Advertisement

Foundations of Physics

, Volume 41, Issue 2, pp 242–260 | Cite as

Electrodynamics of Balanced Charges

  • Anatoli Babin
  • Alexander FigotinEmail author
Open Access
Article

Abstract

We introduce here a new “neoclassical” electromagnetic (EM) theory in which elementary charges are represented by wave functions and individual EM fields to account for their EM interactions. We call so defined charges balanced or “b-charges”. We construct the EM theory of b-charges (BEM) based on a relativistic field Lagrangian and show that: (i) the elementary EM fields satisfy the Maxwell equations; (ii) the Newton equations with the Lorentz forces hold approximately when b-charges are well separated and move with non-relativistic velocities. When the BEM theory is applied to atomic scales it yields a hydrogen atom model with a frequency spectrum matching the Schrodinger model with desired accuracy. An important feature of the theory is a mechanism of elementary EM energy absorption established for retarded potentials.

Keywords

Electromagnetic theory Lagrangian Wave-corpuscle Elementary absorption 

References

  1. 1.
    Babin, A., Figotin, A.: Wave-corpuscle mechanics for electric charges. J. Stat. Phys. 138, 912–954 (2010) zbMATHCrossRefMathSciNetADSGoogle Scholar
  2. 2.
    Babin, A., Figotin, A.: Wave-corpuscle mechanics for elementary charges. e-print available online at arXiv:0812.2686
  3. 3.
    Babin, A., Figotin, A.: Some mathematical problems in a neoclassical theory of electric charges. Discrete Contin. Dyn. Syst. A 27(4), 1283–1326 (2010) zbMATHCrossRefMathSciNetGoogle Scholar
  4. 4.
    Bialynicki-Birula, I., Mycielski, J.: Nonlinear wave mechanics. Ann. Phys. 100, 62–93 (1976) CrossRefMathSciNetADSGoogle Scholar
  5. 5.
    Corduneanu, C.: Almost Periodic Oscillations and Waves. Springer, Berlin (2009) zbMATHCrossRefGoogle Scholar
  6. 6.
    Einstein, A.: Über die Entwicklung unserer Anschauungen über das Wesen und die Konstitution der Strahlung. Phys. Z., vol. 10 (1909). English translation: On the development of our view concerning the nature and constitution of radiation. In: The Collected Papers, vol. 2, The Swiss Years Writings 1900–1909, Princeton (1989) Google Scholar
  7. 7.
    Goldstein, H., Poole, C., Safko, J.: Classical Mechanics, 3rd edn. Addison-Wesley, Reading (2000) Google Scholar
  8. 8.
    Griffiths, D.: Introduction to Electrodynamics, 3rd edn. Prentice Hall, New York (1999) Google Scholar
  9. 9.
    Jackson, J.: Classical Electrodynamics, 3rd edn. Wiley, New York (1999) zbMATHGoogle Scholar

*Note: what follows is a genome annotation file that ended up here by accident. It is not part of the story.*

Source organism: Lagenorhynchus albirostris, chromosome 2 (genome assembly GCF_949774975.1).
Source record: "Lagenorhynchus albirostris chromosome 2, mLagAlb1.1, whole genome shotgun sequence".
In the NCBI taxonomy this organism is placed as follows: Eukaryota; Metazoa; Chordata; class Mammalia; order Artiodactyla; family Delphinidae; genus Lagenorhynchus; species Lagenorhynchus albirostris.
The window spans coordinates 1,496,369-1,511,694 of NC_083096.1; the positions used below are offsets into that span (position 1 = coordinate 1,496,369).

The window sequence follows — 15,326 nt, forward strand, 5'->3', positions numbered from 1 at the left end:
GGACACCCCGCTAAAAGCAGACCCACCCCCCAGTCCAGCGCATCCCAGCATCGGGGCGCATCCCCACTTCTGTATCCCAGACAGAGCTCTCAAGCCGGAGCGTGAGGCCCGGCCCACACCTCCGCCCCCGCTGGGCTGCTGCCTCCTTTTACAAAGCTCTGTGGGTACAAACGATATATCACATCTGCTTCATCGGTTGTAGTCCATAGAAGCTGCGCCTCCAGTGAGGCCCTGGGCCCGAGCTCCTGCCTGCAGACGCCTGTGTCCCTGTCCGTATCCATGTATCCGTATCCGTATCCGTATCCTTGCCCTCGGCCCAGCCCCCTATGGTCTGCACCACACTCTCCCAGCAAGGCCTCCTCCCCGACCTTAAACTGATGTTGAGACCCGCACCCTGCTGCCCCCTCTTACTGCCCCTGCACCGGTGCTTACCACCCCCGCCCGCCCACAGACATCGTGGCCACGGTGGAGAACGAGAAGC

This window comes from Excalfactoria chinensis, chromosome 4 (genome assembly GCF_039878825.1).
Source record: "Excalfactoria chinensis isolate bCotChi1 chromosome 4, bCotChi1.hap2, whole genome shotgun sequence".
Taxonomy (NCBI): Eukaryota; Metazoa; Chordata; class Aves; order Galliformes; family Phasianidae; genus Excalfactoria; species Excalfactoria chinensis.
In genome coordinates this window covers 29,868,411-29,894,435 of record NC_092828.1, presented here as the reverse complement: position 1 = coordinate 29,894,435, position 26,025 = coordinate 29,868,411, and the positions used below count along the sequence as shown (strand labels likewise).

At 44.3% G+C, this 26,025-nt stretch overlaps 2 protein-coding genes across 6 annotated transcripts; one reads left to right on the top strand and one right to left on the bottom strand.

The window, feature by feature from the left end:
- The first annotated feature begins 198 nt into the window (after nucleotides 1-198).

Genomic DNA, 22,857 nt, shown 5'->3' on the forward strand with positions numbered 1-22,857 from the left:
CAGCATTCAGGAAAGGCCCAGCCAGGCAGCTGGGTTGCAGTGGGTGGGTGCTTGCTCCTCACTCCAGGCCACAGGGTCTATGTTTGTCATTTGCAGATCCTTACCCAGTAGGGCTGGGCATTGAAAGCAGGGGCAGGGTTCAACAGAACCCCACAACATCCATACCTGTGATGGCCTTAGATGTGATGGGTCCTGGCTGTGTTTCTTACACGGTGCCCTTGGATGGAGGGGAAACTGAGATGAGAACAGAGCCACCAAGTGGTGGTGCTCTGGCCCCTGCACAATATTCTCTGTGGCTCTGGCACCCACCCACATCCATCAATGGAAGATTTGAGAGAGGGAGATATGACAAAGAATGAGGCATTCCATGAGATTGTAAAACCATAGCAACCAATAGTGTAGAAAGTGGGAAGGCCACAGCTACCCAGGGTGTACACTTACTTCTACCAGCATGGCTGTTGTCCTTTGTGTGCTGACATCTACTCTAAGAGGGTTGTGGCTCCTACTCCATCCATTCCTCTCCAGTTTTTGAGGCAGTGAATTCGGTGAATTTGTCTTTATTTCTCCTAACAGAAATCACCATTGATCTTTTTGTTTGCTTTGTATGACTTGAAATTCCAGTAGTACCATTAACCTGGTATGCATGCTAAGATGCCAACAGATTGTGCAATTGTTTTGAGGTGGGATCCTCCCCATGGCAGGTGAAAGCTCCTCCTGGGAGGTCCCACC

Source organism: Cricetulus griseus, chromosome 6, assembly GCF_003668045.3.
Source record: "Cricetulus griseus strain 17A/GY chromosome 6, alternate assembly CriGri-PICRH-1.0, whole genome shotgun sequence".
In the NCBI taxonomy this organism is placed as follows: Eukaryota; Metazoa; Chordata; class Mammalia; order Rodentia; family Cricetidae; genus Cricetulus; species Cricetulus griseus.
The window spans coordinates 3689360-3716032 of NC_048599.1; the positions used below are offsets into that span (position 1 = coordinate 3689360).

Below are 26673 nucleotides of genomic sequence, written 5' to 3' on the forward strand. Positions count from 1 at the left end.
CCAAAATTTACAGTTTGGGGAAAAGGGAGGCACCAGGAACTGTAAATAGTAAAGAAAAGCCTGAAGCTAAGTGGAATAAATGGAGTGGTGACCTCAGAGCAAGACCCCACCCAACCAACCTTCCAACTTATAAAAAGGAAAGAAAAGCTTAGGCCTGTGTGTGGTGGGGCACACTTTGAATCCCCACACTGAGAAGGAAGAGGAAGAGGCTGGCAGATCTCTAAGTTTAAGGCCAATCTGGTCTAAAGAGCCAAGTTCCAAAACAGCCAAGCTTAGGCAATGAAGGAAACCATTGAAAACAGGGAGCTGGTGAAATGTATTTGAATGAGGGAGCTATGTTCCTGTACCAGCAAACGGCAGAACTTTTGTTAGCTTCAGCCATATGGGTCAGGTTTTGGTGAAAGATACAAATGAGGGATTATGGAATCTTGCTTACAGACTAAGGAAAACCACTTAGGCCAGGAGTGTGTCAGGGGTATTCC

10. 10.
    Kiessling, M.: Quantum Abraham models with de Broglie-Bohm laws of quantum motion. e-print available online at arXiv:physics/0604069v2
  11. 11.
    Mead, C.: Collective Electrodynamics—Quantum Foundations of Electromagnetism. MIT Press, Cambridge (2000) Google Scholar
  12. 12.
    Pauli, W.: Relativistic field theories of elementary particles. Rev. Mod. Phys. 13, 203–234 (1941) zbMATHCrossRefADSGoogle Scholar
  13. 13.
    Pearle, P.: Classical Electron Models. In: Teplitz, D. (ed.) Electromagnetism Paths to Research, pp. 211–295. Plenum, New York (1982) Google Scholar
  14. 14.
    Rohrlich, F.: Classical Charged Particles, 3rd edn. World Scientific, Singapore (2007) zbMATHGoogle Scholar
  15. 15.
    Schiff, L.: Quantum Mechanics. McGraw-Hill, New York (1949) Google Scholar
  16. 16.
    Schwinger, J.: Electromagnetic mass revisited. Found. Phys. 13(3), 373–383 (1983) CrossRefMathSciNetADSGoogle Scholar
  17. 17.
    Spohn, H.: Dynamics of Charged Particles and Their Radiation Field. Cambridge University Press, Cambridge (2004) zbMATHCrossRefGoogle Scholar
  18. 18.
    van Bladel, J.: Electromagnetic Fields, 2nd edn. IEEE Press, New York (2007) CrossRefGoogle Scholar
  19. 19.
    Wentzel, G.: Quantum Theory of Fields. Dover, New York (2003) zbMATHGoogle Scholar
  20. 20.
    Wheeler, J., Feynman, R.: Interaction with the absorber as the mechanism of radiation. Rev. Mod. Phys. 17(2–3), 157–181 (1945) CrossRefADSGoogle Scholar
  21. 21.
    Wheeler, J., Feynman, R.: Classical electrodynamics in terms of direct interparticle action. Rev. Mod. Phys. 21(3), 425–433 (1949) zbMATHCrossRefMathSciNetADSGoogle Scholar
  22. 22.
    Yaghjian, A.: Relativistic Dynamics of a Charged Sphere: Updating the Lorentz-Abraham Model, 2nd edn. Springer, Berlin (2006) Google Scholar
  23. 23.
    Zeh, H.: The Physical Basis of the Direction of Time, 5th edn. Springer, Berlin (2007) zbMATHGoogle Scholar

Copyright information

© The Author(s) 2010

Authors and Affiliations

  1. 1.Department of MathematicsThe University of California at IrvineIrvineUSA

Personalised recommendations